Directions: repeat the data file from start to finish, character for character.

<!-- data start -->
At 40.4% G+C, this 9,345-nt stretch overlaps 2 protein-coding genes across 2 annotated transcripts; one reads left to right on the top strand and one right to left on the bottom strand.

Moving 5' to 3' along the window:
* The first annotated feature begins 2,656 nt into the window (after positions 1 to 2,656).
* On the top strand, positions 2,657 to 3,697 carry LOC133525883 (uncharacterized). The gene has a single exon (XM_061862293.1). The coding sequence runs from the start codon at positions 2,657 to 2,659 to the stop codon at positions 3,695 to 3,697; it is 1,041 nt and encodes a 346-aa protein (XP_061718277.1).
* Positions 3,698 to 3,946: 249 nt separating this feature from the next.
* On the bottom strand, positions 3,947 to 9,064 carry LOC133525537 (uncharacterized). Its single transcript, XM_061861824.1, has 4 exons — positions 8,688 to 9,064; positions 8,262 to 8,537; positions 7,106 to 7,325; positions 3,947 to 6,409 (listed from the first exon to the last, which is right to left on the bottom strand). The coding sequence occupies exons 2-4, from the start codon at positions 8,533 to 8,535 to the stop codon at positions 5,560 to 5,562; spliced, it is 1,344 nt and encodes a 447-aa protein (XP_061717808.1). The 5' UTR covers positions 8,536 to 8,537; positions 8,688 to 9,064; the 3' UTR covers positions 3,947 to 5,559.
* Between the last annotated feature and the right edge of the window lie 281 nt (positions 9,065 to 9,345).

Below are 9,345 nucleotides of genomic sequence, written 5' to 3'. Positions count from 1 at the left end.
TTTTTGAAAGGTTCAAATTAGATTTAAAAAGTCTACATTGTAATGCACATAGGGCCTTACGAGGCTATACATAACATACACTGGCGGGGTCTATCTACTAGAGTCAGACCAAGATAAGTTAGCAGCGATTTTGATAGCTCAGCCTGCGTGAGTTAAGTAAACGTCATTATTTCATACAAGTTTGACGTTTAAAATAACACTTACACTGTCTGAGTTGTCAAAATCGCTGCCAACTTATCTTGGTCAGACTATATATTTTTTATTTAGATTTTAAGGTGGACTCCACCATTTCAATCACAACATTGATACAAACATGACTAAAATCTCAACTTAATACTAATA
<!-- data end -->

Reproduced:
At 40.4% G+C, this 9,345-nt stretch overlaps 2 protein-coding genes across 2 annotated transcripts; one reads left to right on the top strand and one right to left on the bottom strand.

Moving 5' to 3' along the window:
* The first annotated feature begins 2,656 nt into the window (after positions 1 to 2,656).
* On the top strand, positions 2,657 to 3,697 carry LOC133525883 (uncharacterized). The gene has a single exon (XM_061862293.1). The coding sequence runs from the start codon at positions 2,657 to 2,659 to the stop codon at positions 3,695 to 3,697; it is 1,041 nt and encodes a 346-aa protein (XP_061718277.1).
* Positions 3,698 to 3,946: 249 nt separating this feature from the next.
* On the bottom strand, positions 3,947 to 9,064 carry LOC133525537 (uncharacterized). Its single transcript, XM_061861824.1, has 4 exons — positions 8,688 to 9,064; positions 8,262 to 8,537; positions 7,106 to 7,325; positions 3,947 to 6,409 (listed from the first exon to the last, which is right to left on the bottom strand). The coding sequence occupies exons 2-4, from the start codon at positions 8,533 to 8,535 to the stop codon at positions 5,560 to 5,562; spliced, it is 1,344 nt and encodes a 447-aa protein (XP_061717808.1). The 5' UTR covers positions 8,536 to 8,537; positions 8,688 to 9,064; the 3' UTR covers positions 3,947 to 5,559.
* Between the last annotated feature and the right edge of the window lie 281 nt (positions 9,065 to 9,345).

Below are 9,345 nucleotides of genomic sequence, written 5' to 3'. Positions count from 1 at the left end.
TTTTTGAAAGGTTCAAATTAGATTTAAAAAGTCTACATTGTAATGCACATAGGGCCTTACGAGGCTATACATAACATACACTGGCGGGGTCTATCTACTAGAGTCAGACCAAGATAAGTTAGCAGCGATTTTGATAGCTCAGCCTGCGTGAGTTAAGTAAACGTCATTATTTCATACAAGTTTGACGTTTAAAATAACACTTACACTGTCTGAGTTGTCAAAATCGCTGCCAACTTATCTTGGTCAGACTATATATTTTTTATTTAGATTTTAAGGTGGACTCCACCATTTCAATCACAACATTGATACAAACATGACTAAAATCTCAACTTAATACTAATA